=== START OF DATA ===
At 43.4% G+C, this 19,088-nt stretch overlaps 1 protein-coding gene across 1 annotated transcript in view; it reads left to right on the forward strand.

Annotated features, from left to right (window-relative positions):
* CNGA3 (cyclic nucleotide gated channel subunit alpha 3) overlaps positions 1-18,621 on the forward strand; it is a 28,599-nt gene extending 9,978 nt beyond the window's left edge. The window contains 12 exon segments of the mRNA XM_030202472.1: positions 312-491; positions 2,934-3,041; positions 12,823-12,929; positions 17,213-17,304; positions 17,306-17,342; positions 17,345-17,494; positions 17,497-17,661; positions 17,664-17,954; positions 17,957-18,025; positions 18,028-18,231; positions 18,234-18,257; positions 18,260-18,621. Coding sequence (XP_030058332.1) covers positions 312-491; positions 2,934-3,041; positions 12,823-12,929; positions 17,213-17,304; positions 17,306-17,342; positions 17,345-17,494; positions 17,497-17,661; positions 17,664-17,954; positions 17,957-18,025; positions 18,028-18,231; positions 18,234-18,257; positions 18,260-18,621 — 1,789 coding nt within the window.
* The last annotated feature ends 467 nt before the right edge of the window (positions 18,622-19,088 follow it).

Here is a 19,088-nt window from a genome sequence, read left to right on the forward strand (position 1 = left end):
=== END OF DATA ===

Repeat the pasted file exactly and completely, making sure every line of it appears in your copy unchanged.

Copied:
At 43.4% G+C, this 19,088-nt stretch overlaps 1 protein-coding gene across 1 annotated transcript in view; it reads left to right on the forward strand.

Annotated features, from left to right (window-relative positions):
* CNGA3 (cyclic nucleotide gated channel subunit alpha 3) overlaps positions 1-18,621 on the forward strand; it is a 28,599-nt gene extending 9,978 nt beyond the window's left edge. The window contains 12 exon segments of the mRNA XM_030202472.1: positions 312-491; positions 2,934-3,041; positions 12,823-12,929; positions 17,213-17,304; positions 17,306-17,342; positions 17,345-17,494; positions 17,497-17,661; positions 17,664-17,954; positions 17,957-18,025; positions 18,028-18,231; positions 18,234-18,257; positions 18,260-18,621. Coding sequence (XP_030058332.1) covers positions 312-491; positions 2,934-3,041; positions 12,823-12,929; positions 17,213-17,304; positions 17,306-17,342; positions 17,345-17,494; positions 17,497-17,661; positions 17,664-17,954; positions 17,957-18,025; positions 18,028-18,231; positions 18,234-18,257; positions 18,260-18,621 — 1,789 coding nt within the window.
* The last annotated feature ends 467 nt before the right edge of the window (positions 18,622-19,088 follow it).

Here is a 19,088-nt window from a genome sequence, read left to right on the forward strand (position 1 = left end):